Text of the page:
An alternative embodiment glue board 220 is shown in FIGS. 7 and 8. The glue board 220 also has a base sheet 222 with upstanding sidewalls 224 and a peripheral flange 225 which surrounds the sidewalls. The glue board 220 thus also has a tray 226 which contains the adhesive 26. The glue board 220 has aggressive mechanical surface regions 228 defined at each access end 230. The aggressive mechanical surface regions 228 are defined by projecting ridges 232 spaced by valleys 234. The aggressive mechanical surface regions 228, do not, however, extend the full length of the tray 226. Instead, the regions are only positioned adjacent the inlets to the glue board 220. In a preferred embodiment, the length of each aggressive mechanical surface region 228 is approximately 20 percent of the total length of the tray between inlet end walls 236. A glue reservoir 238 is defined between the two aggressive mechanical surface regions 228. The base sheet 222 at the glue reservoir is depressed to approximately the level of the valleys 234. Hence, as shown in FIG. 8, when the tray 226 is filled with adhesive 26, the glue reservoir 238 provides a quantity of deeper glue to aid in the retention of a rodent once it has entered the trap. Thus the glue board 220 advantageously restrains the glue mechanically, while also providing quantities of glue and a depth of glue for trapping of larger rodents.
Another alternative embodiment glue board 240, shown in FIGS. 9-11, has a base sheet 242 with an aggressive mechanical surface region 244 formed of alternating ridges 246 and valleys 248. The aggressive mechanical surface region 244 is disposed in the central region of the base sheet 242 spaced from the upwardly extending sidewalls 250. A non-ridged strip is defined between the aggressive mechanical surface region 244 and the sidewalls 250. Such a placement of the aggressive mechanical surface region 244 may improve the overall stiffness of the tray for a given thickness of plastic sheet from which the tray is formed. In some cases, however, the more flexible tray 200, of FIGS. 5 and 6 may provide some advantages in bending in response to target rodent exertions, and thus being more difficult for the rodent to separate from.
It should be noted that the glue boards of this invention may also be made with open-ended base sheets, without sidewalls, which have aggressive mechanical surfaces positioned along only a portion of the board.
It should be noted that, although the glue boards have been illustrated as rectangular; square, polygonal, or other geometric shapes may also be provided. Furthermore, the glue contained within the glue boards may be scented or provided with other attracting features to encourage rodent advancement onto the entrapping glue.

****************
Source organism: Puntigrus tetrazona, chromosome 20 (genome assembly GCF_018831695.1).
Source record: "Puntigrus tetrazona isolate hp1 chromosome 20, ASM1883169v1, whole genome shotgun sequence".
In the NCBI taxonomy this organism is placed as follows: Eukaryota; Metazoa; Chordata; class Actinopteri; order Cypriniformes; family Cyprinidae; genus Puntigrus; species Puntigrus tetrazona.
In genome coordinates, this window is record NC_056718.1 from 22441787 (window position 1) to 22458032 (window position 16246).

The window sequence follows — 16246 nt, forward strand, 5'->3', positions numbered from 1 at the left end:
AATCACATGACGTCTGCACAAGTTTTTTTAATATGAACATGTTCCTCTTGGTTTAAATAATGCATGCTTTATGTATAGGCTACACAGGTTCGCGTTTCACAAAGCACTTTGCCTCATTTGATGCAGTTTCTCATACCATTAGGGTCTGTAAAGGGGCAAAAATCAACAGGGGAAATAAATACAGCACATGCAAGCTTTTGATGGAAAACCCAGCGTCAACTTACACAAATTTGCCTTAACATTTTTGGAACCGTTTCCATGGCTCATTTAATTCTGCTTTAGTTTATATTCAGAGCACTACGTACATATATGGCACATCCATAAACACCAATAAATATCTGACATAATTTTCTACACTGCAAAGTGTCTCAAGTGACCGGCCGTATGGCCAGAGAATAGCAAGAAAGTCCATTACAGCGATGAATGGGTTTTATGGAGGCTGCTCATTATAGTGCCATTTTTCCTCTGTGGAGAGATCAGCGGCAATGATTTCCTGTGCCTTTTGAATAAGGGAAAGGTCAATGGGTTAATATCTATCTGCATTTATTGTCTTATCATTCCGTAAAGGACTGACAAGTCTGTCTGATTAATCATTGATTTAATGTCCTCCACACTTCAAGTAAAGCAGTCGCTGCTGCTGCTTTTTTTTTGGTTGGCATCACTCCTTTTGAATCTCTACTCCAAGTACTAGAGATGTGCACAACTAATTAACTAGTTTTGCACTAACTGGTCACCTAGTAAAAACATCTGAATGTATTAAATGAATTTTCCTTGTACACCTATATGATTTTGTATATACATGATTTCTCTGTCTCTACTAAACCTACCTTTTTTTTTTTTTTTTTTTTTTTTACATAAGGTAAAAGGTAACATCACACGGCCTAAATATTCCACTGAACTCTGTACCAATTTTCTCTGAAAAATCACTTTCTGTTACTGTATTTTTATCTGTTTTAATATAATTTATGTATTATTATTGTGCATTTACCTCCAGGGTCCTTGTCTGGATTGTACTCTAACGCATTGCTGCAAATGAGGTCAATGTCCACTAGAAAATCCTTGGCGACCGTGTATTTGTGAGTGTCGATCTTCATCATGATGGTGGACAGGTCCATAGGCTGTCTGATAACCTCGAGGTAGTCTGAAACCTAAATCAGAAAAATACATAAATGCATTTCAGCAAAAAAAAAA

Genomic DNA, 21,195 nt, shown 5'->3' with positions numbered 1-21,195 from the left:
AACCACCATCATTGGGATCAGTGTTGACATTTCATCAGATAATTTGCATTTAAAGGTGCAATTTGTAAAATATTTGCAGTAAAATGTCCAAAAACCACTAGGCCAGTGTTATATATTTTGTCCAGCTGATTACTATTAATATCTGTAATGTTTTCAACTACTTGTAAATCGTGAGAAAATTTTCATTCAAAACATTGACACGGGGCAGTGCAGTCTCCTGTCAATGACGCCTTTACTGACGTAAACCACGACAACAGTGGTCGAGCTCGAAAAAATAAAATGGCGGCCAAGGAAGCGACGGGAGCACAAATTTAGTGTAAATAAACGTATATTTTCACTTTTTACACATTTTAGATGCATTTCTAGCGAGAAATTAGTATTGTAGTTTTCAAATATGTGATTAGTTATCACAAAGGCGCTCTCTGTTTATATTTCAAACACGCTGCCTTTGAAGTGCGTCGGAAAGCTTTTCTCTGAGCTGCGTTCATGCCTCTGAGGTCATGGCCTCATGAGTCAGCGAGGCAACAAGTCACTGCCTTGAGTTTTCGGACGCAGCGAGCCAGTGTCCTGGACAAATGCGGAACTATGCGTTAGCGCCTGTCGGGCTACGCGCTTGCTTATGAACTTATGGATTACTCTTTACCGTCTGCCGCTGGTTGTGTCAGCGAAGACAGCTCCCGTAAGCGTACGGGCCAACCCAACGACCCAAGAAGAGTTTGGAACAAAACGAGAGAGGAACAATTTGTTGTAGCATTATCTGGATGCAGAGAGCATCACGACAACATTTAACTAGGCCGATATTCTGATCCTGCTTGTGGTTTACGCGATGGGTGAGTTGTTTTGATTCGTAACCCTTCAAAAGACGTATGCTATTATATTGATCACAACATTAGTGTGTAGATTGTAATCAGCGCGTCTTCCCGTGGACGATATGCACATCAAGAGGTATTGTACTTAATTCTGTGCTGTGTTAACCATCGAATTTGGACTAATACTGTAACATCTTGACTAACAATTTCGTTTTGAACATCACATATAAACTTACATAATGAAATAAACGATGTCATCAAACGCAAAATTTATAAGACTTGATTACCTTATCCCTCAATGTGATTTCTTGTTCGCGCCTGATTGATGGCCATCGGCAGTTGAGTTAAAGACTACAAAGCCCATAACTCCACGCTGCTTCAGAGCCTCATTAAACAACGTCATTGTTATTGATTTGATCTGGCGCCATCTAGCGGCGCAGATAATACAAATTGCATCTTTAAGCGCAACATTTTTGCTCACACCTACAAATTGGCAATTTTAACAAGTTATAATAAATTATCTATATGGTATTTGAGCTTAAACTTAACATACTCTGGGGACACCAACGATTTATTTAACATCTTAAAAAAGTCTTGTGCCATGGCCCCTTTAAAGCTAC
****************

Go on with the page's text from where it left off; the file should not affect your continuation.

Furthermore, it should be noted that the ridges provide a means formed on the tray for retaining the glue on the tray, and that the ridges which thus define an aggressive mechanical surface may be formed in a variety of patterns. Thus the ridges may be the generally sine wave ridges shown, or square type ridges, or saw toothed triangular ridges, or any other appropriate ridge, which, preferably, is greater than one third the thickness of the glue depth.
It should be noted that although the base sheets of this invention have been disclosed as being thermoformed out of thin sheets of plastic, the sheets could also formed of other material. For example, thin sheets of aluminum or other metal could be stamped to form a base sheet. Metal base sheets are advantageous in that the temperatures at which the hot melt is dispensed would not significantly affect a metal base sheet.
It is understood that the invention is not limited to the particular construction and arrangement of parts herein illustrated and described, but embraces such modified forms thereof as come within the scope of the following claims.
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|U.S. Classification||43/58, 206/557, 43/114|
|Aug 27, 1997||AS||Assignment|
Owner name: BELL LABORATORIES, INC., WISCONSIN
Free format text: ASSIGNMENT OF ASSIGNORS INTEREST;ASSIGNORS:JOHNSON, DANIEL C.;LEYERLE, RICHARD L.;REEL/FRAME:008695/0629
Effective date: 19970613
|Feb 20, 2003||FPAY||Fee payment|
Year of fee payment: 4
|Apr 4, 2007||REMI||Maintenance fee reminder mailed|
|May 7, 2007||FPAY||Fee payment|
Year of fee payment: 8
|May 7, 2007||SULP||Surcharge for late payment|
Year of fee payment: 7
|Apr 18, 2011||REMI||Maintenance fee reminder mailed|
|Sep 14, 2011||LAPS||Lapse for failure to pay maintenance fees|
|Nov 1, 2011||FP||Expired due to failure to pay maintenance fee|
Effective date: 20110914